Washington, D.C. The National Alliance for Public Charter Schools today announced it will give the prestigious Charter Schools Lifetime Achievement Award to Dr. Wyatt Tee Walker, former chief of staff to Rev. Dr. Martin Luther King Jr., at the 16th Annual National Charter School Conference in Nashville on June 28. Dr. Walker will be only the second recipient to earn this honor since its inception; President Bill Clinton received the award in 2011. The National Alliance will also induct three charter school advocates Bill Kurtz, Dr. Rod Paige and Kim Smith to its Hall of Fame.
"We honor all of these outstanding leaders in the charter public school community because of their significant contributions to the movement and unyielding work to grow the number of effective, high-quality charter schools so all students have access to an excellent education," said Nina Rees, president and CEO of the National Alliance for Public Charter Schools. "We thank Dr. Walker, Bill Kurtz, Dr. Paige and Kim Smith for lending their talent and vision to the charter school movement. It is because of people like them that we now serve nearly 3 million students in charter schools."
The Charter Schools Lifetime Achievement Award is granted to extraordinary individuals who devote tireless passion in support of charter schools, and dedicate their lives to accomplishing significant results for the charter school movement. This honor is awarded to contributors who have had a lasting and fundamental impact on, not only charter schools, but the education system as a whole. The awardee is someone who has demonstrated an unparalleled commitment to the cause, and whose numerous achievements have been acknowledged by charter school advocates, their professional peers, and the general public.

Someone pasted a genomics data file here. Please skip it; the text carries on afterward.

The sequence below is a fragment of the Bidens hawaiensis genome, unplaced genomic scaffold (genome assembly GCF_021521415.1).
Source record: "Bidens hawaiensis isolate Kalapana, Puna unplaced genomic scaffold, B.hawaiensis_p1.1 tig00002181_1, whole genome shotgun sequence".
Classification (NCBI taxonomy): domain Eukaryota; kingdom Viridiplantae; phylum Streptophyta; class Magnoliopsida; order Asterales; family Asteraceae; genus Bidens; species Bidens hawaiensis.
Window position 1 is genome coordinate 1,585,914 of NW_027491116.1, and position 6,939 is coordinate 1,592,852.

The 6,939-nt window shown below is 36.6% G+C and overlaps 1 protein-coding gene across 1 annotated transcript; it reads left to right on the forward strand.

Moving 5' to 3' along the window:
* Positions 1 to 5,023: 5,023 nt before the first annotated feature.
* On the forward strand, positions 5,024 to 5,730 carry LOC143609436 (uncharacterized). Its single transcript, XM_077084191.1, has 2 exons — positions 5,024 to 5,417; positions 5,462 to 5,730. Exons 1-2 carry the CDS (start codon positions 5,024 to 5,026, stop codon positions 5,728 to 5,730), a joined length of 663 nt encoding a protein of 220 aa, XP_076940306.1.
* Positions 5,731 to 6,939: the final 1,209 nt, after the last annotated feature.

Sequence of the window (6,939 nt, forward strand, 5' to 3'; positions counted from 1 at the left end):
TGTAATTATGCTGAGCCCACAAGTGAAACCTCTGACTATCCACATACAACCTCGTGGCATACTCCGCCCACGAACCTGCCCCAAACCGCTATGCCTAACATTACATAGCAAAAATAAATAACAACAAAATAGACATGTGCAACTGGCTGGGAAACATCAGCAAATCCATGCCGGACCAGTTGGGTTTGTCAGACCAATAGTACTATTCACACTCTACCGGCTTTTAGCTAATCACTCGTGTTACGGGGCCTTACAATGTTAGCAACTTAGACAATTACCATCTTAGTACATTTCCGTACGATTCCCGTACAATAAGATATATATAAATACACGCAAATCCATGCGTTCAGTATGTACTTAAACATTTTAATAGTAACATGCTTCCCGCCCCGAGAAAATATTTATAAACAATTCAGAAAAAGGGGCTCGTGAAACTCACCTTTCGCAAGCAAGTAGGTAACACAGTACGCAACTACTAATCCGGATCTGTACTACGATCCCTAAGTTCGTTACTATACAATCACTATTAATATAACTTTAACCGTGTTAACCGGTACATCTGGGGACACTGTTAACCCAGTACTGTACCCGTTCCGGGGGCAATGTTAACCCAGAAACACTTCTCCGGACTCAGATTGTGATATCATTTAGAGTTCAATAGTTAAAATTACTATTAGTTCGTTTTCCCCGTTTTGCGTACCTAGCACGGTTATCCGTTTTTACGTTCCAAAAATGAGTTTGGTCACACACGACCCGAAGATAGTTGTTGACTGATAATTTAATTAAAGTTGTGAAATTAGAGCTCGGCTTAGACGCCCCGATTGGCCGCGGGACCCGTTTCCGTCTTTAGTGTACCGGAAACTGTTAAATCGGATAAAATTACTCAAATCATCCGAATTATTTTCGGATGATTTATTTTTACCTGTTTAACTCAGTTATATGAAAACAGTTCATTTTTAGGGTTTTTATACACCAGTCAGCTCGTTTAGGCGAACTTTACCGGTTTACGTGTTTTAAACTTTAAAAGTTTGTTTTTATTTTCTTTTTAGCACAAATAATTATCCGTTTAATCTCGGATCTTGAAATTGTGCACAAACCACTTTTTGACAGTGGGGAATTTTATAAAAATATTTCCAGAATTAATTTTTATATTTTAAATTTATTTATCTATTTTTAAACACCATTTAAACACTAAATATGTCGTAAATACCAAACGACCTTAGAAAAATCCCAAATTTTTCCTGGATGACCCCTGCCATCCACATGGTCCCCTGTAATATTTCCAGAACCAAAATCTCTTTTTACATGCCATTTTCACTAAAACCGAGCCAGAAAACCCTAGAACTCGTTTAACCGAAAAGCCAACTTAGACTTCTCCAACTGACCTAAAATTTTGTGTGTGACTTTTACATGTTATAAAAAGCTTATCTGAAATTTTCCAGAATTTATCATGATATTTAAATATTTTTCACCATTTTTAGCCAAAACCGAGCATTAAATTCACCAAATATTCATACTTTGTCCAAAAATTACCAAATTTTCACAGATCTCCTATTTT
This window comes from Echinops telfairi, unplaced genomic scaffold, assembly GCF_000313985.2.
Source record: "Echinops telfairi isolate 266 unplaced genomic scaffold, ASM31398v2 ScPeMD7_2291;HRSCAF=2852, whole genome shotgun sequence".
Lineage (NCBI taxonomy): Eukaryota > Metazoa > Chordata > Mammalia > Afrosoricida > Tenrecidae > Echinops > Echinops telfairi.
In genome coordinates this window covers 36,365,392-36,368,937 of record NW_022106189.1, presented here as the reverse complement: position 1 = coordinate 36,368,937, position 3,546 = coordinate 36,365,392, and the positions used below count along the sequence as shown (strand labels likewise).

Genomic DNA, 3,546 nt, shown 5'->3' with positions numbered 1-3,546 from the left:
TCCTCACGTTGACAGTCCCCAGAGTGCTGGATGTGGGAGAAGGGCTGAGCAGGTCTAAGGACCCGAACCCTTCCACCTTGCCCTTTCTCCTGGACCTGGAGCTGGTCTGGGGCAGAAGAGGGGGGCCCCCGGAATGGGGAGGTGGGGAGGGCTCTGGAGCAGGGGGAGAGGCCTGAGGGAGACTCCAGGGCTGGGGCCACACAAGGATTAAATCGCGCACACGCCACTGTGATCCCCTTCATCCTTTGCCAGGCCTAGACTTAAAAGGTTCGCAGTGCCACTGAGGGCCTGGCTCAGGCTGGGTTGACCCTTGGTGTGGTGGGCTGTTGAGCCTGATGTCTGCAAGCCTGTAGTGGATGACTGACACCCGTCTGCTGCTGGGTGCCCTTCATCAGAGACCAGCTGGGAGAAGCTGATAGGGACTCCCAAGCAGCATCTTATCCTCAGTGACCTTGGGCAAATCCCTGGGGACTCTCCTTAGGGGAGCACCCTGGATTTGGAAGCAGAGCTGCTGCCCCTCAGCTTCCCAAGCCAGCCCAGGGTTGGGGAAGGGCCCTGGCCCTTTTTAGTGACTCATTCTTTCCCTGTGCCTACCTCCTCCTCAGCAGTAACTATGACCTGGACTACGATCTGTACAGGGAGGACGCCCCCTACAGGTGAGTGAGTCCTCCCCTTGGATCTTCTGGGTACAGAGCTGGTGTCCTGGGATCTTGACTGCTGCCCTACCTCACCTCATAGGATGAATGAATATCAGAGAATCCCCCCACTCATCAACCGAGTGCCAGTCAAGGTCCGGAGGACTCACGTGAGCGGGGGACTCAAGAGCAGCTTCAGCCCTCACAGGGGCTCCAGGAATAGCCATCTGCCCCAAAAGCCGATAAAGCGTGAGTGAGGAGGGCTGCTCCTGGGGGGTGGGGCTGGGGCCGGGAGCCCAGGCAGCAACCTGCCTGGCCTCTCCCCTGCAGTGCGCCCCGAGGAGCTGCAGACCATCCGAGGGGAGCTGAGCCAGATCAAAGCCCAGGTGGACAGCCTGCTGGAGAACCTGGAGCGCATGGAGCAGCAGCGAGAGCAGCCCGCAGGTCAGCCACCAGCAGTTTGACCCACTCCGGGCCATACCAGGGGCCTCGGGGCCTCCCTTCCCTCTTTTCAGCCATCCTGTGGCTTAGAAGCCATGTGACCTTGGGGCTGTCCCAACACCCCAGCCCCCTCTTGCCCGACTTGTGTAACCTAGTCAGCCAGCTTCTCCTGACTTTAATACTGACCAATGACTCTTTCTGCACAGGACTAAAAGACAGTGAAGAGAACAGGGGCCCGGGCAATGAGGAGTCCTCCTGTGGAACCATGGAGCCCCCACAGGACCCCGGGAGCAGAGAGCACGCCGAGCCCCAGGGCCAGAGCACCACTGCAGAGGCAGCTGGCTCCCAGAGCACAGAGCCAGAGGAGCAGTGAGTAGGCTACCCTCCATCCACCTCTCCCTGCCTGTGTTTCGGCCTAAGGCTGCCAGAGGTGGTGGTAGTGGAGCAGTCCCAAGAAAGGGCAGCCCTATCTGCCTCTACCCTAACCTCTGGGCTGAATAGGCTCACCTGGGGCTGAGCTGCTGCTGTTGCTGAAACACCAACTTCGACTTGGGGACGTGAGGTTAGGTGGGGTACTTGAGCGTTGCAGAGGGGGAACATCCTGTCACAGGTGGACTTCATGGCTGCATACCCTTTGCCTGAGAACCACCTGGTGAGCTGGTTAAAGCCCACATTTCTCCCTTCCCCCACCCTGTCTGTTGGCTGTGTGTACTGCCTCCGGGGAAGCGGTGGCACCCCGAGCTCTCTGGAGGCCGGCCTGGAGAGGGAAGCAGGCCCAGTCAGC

The National Alliances Hall of Fame inductees are recognized for their pioneering efforts in the growth of charter schools, their long-term commitment and contributions to charter schools, and their innovative ideas and successful implementation of those ideas. The latest honorees join 29 other members of the charter school movement who have been inducted into the Hall of Fame program since it was established in 2007.
About the Winners
Charter Schools Lifetime Achievement Award Recipient